Though the process is painless and involves a quick recovery, reindeer and seals, both used to extreme environments, tend to have extreme reactions to anesthetization. Reindeer overheat under anesthesia, so researchers pack them in ice when taking recordings; also, because reindeer burp all the time due to the fermenting grass inside their stomachs, their stomachs have to be vented if they begin to blow up. As for seals, they go into a dive response when stressed and close down a lot of the organs in their bodies. When that happens, the vet doing the anesthetics instantly revives the animal. “I certainly wouldn’t want to anesthetize another seal again,” says Jeffery. “They’re big, they bite, they stink.”

 This reindeer seems surprised by what it sees. (Photo: Andy Mabbett/WikiCommons CC BY-SA 3.0)

Jeffery says that primates’ loss of UV vision was a rare event in the animal world. Humans’ lack of UV vision is the exception rather than the norm in the animal kingdom. All insects see UV; their visual range is shifted downwards so they tend not to see deep reds, but they see deep into the blues and UVs, which they use to discriminate between flowers with different types of pollen contents. Birds are categorized as either violet-sensitive or ultraviolet-sensitive, which can benefit them in their foraging and courtship.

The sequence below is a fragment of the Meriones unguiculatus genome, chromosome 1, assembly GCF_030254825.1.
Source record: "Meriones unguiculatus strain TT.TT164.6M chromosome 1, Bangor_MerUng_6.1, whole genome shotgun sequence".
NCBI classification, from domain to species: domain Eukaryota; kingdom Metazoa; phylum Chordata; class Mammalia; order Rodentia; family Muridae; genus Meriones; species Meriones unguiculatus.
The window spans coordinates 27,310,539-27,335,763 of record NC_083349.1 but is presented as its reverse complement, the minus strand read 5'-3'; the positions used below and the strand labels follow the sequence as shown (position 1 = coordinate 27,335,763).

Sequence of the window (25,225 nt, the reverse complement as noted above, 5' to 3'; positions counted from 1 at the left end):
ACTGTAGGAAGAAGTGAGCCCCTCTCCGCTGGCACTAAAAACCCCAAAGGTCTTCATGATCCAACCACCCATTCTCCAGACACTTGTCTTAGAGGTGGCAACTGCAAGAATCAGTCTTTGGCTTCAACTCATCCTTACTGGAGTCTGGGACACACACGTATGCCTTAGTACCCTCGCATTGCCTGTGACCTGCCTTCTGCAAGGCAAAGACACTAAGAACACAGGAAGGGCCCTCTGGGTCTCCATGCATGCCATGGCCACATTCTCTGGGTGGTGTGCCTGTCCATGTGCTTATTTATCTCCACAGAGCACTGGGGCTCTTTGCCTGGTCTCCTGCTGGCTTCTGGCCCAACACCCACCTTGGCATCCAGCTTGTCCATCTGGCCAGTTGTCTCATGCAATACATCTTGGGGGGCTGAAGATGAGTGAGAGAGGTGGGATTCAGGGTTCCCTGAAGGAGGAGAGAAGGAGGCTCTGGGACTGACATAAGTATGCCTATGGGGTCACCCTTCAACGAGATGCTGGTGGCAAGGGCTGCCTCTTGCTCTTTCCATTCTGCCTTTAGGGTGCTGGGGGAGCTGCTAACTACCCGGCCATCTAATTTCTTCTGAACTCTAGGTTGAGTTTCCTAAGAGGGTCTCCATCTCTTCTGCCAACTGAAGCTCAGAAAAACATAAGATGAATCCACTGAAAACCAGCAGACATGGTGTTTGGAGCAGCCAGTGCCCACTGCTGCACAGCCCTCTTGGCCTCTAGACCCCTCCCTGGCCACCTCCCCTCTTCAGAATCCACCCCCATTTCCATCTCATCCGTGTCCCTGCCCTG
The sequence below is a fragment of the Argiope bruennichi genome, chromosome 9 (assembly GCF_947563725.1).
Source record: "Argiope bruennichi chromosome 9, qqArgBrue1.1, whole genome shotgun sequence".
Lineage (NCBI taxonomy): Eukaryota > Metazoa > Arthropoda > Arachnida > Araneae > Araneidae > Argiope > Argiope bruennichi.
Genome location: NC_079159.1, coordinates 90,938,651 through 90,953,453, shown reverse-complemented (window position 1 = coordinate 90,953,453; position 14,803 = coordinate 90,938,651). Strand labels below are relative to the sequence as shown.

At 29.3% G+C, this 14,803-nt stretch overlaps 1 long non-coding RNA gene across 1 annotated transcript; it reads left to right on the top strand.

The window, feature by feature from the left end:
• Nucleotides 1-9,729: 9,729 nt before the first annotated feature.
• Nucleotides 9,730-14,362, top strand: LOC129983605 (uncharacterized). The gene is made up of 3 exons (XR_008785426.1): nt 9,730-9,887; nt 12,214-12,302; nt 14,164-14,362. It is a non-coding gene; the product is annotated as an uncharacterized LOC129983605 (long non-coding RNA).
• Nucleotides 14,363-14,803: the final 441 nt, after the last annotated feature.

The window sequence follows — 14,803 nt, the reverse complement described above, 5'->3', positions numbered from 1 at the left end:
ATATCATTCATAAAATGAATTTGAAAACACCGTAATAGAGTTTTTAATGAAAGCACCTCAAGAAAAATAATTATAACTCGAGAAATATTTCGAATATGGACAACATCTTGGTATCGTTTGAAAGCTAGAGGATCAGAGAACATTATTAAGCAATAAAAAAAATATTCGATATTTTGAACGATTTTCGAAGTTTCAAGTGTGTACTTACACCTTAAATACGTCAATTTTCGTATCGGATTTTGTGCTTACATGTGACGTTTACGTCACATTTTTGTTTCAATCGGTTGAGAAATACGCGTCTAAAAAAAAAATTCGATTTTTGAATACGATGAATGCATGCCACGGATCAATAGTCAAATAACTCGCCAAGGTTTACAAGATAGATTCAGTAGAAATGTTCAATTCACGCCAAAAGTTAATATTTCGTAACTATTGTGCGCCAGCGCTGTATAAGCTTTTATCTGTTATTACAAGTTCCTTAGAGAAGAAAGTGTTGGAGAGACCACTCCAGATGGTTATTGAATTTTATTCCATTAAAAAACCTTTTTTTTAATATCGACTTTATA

But humans don’t see UV, even though vision is our main sensory modality. Our eyes rarely pick up light at wavelengths shorter than 400 nanometers, but they don’t need to, says Jeffery; the human species uses vision intelligently, for more than just avoiding predators and finding food. Human eyes are capable of perceiving ultraviolet light, though only when the lens is removed. But depending on what you’re looking at, that might not be as exciting as it sounds. When Jeffery and several colleagues got UV cameras, sat down, and looked at them in their office, Jeffery says their first reaction was: “Oh, bloody hell, it doesn’t look any different.” 

And it doesn’t, if you’re doing human things like reading a book or playing Candy Crush. But for creatures like reindeer and seals, that extra bit of super-powered vision could mean the difference between life and death.